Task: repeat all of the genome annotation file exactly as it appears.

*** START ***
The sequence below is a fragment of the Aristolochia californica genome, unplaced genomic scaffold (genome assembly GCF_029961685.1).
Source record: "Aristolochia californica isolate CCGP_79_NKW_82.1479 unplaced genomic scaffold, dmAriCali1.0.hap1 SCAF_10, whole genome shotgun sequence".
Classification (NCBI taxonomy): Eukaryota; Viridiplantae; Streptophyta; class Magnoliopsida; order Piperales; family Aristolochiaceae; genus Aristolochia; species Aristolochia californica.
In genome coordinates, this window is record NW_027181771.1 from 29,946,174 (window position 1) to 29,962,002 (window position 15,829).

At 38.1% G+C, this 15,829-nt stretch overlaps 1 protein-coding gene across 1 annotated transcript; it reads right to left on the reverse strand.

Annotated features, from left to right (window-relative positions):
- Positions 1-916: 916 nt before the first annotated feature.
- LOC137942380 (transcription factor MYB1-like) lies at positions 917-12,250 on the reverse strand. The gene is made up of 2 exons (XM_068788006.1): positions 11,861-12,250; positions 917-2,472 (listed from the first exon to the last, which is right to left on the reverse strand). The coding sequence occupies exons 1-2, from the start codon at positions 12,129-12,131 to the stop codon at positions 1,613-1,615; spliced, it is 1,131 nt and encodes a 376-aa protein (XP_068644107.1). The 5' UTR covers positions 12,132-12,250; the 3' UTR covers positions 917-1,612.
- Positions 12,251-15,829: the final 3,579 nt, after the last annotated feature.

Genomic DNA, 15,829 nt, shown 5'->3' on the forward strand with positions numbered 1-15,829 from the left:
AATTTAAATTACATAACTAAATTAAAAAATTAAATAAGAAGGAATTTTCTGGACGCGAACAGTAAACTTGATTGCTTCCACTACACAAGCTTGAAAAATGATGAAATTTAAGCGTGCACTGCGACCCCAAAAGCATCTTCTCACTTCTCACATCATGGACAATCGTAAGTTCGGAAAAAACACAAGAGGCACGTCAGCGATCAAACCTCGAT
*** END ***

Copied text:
The sequence below is a fragment of the Aristolochia californica genome, unplaced genomic scaffold (genome assembly GCF_029961685.1).
Source record: "Aristolochia californica isolate CCGP_79_NKW_82.1479 unplaced genomic scaffold, dmAriCali1.0.hap1 SCAF_10, whole genome shotgun sequence".
Classification (NCBI taxonomy): Eukaryota; Viridiplantae; Streptophyta; class Magnoliopsida; order Piperales; family Aristolochiaceae; genus Aristolochia; species Aristolochia californica.
In genome coordinates, this window is record NW_027181771.1 from 29,946,174 (window position 1) to 29,962,002 (window position 15,829).

At 38.1% G+C, this 15,829-nt stretch overlaps 1 protein-coding gene across 1 annotated transcript; it reads right to left on the reverse strand.

Annotated features, from left to right (window-relative positions):
- Positions 1-916: 916 nt before the first annotated feature.
- LOC137942380 (transcription factor MYB1-like) lies at positions 917-12,250 on the reverse strand. The gene is made up of 2 exons (XM_068788006.1): positions 11,861-12,250; positions 917-2,472 (listed from the first exon to the last, which is right to left on the reverse strand). The coding sequence occupies exons 1-2, from the start codon at positions 12,129-12,131 to the stop codon at positions 1,613-1,615; spliced, it is 1,131 nt and encodes a 376-aa protein (XP_068644107.1). The 5' UTR covers positions 12,132-12,250; the 3' UTR covers positions 917-1,612.
- Positions 12,251-15,829: the final 3,579 nt, after the last annotated feature.

Genomic DNA, 15,829 nt, shown 5'->3' on the forward strand with positions numbered 1-15,829 from the left:
AATTTAAATTACATAACTAAATTAAAAAATTAAATAAGAAGGAATTTTCTGGACGCGAACAGTAAACTTGATTGCTTCCACTACACAAGCTTGAAAAATGATGAAATTTAAGCGTGCACTGCGACCCCAAAAGCATCTTCTCACTTCTCACATCATGGACAATCGTAAGTTCGGAAAAAACACAAGAGGCACGTCAGCGATCAAACCTCGAT